Cruise Ships Take on New Role
Cruise ships have been taking on a new role transporting the different lines' crew home as the public health crisis continues. In recent days, ships have been dispatched from North America sailing for Asia and Europe with crew members aboard.
Some of the lines quietly conducted airlifts of crew on chartered flights from the United States and the Caribbean. For example, Norwegian, Cruise Line Holdings was successful in transporting a reported 7,000 crew members back to Manila in late March and early April. Many of the lines’ ships were spotted shifting in and out of PortMiami and Port Everglades, and Miami-Dade Mayor Carlos Gimenez confirmed at a media conference as many as 500 crew members a day were disembarking in the Port for waiting airplanes.
The Centers for Disease Control and Prevention (CDC) and the US Coast Guard, however, have put a stop to that practice stranding many additional crew members aboard the ships. The cruise companies were anxious to lower ships’ operating costs and return primarily the hotel, entertainment, and crew that staffed the shops, spa and alike home. In mid-April, Carnival Corporation estimated that there were over 70,000 crew members aboard its ships with similar numbers aboard ships from the other major cruise companies.
One of the bigger challenges for the cruise lines is the crew members on the ships in North America and how to get them home with the current regulations and border closures. While cruise ships normally do not operate long-distance transportation, several ships, including several of the most modern have been pressed into that service. For example, Carnival Cruise Line’s Carnival Panorama, which was introduced in December 2019, departed Long Beach on April 8, 2020, heading for Manila, where she is expected to arrive on May 8 along with Princess Cruises Royal Princess and Holland America Line’s Eurodam that also recently departed on trans-Pacific voyages transporting crew.
The next phase of the crew reparation efforts is now underway with some ships that were homeported in Florida and the Caribbean expected to depart in the coming days. To prepare for this, Princess Cruises, for example, gathered six of its ship at anchor in the Bahamas transferred the crew at sea. The Regal Princess recently departed heading for the United Kingdom while both the Island Princess and Crown Princess are currently sailing forwards Brazil on the first leg of their voyages.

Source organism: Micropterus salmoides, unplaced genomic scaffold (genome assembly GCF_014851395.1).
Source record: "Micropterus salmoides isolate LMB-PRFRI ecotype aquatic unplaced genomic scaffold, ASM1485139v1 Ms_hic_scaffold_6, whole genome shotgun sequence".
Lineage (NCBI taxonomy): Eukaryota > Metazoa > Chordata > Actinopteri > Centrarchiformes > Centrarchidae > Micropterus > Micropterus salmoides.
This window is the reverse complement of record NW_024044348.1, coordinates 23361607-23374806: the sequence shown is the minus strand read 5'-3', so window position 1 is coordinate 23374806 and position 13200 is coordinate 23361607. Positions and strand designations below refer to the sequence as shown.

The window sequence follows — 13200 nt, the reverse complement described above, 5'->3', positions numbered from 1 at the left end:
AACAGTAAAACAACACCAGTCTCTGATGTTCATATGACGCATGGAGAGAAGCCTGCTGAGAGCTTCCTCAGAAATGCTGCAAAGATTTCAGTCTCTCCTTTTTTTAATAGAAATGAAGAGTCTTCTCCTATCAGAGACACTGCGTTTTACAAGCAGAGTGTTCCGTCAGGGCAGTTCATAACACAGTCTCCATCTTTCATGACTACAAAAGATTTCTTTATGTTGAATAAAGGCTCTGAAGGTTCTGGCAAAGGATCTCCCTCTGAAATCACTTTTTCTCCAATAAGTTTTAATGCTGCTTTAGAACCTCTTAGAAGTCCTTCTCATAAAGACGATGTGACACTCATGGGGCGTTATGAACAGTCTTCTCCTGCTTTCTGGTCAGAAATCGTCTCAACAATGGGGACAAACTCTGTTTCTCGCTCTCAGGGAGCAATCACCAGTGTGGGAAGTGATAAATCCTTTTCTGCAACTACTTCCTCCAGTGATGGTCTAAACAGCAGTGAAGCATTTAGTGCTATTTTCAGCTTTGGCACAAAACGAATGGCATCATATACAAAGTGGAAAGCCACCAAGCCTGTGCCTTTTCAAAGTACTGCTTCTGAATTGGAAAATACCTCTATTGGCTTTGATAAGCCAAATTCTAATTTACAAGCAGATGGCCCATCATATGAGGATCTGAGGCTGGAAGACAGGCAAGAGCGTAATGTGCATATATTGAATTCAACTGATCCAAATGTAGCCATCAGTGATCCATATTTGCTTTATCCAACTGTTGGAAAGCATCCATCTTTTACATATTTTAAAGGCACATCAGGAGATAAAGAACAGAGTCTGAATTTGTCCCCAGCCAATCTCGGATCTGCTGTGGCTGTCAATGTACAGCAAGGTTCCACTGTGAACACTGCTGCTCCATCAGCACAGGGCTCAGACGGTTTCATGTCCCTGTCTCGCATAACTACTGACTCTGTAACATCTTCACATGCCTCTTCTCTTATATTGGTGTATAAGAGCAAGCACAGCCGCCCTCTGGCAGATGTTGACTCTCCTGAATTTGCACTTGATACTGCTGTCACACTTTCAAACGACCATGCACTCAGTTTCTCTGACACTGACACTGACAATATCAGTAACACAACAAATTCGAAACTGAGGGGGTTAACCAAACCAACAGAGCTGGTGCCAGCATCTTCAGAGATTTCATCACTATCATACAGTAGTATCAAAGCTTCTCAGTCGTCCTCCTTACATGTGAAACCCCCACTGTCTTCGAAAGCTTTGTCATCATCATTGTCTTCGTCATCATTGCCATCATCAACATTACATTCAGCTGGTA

Norwegian Cruise Line Holdings and Holland America Line similarly gathered ships in the Bahamas. The Veendam recently departed for Gibraltar while both the Volendam and Nieuw Amsterdam are currently sailing for South Africa on the first leg of their voyages. The Amsterdam, which had been making her way across the Indian Ocean after the canceled world cruise ended in Australia, was ordered to reverse course and has now arrived in Jakarta.
Additional crew voyages are expected to commence in the coming days. Carnival Cruise Line has been staging its ships in the Bahamas. Carnival reports once the process of provisioning, bunkering, and final details are completed ships will be sailing for Asia, Europe, India, and Latin America.
Several lines, however, are reporting that their efforts continue to be hampered by closed borders and regulators. For example, the ships have not been permitted to land American citizens back into the United States, despite efforts by the cruise lines to find a solution with the American authorities.
By completing this complex operation, the cruise lines are fulfilling the humanitarian aspects of getting crew home to friends and family, and, of course, the cruise lines are reducing operating costs by terminating crew contracts and furloughs. However, these operations also raise questions about the future operations of cruise ships because of the challenge of rehiring and returning crew members to the ships.
Travel agents, such as Michal Wilson managing director of the UK-based Bolsover Cruise Club, report that they “have seen a resurgence in sales, not only using future cruise credits from cancellations, but also fresh bookings.” Some agents are encouraging future travelers to go ahead and book cruises to secure desired routes and to take advantage of some of the promotions available, noting that the cruise lines have been flexible in cancellations and offering generally 125 percent credits when a cruise is canceled.
Removing the crew however does not point to a quick resumption of service. While no one is certain when the cruise ships will return to service, analyst Robin Farley of UBS recently speculated to her clients, “although we may see some limited short cruises in the Caribbean before the end of the year, we don’t foresee meaningful cruise operations returning until next year.”
The opinions expressed herein are the author's and not necessarily those of The Maritime Executive.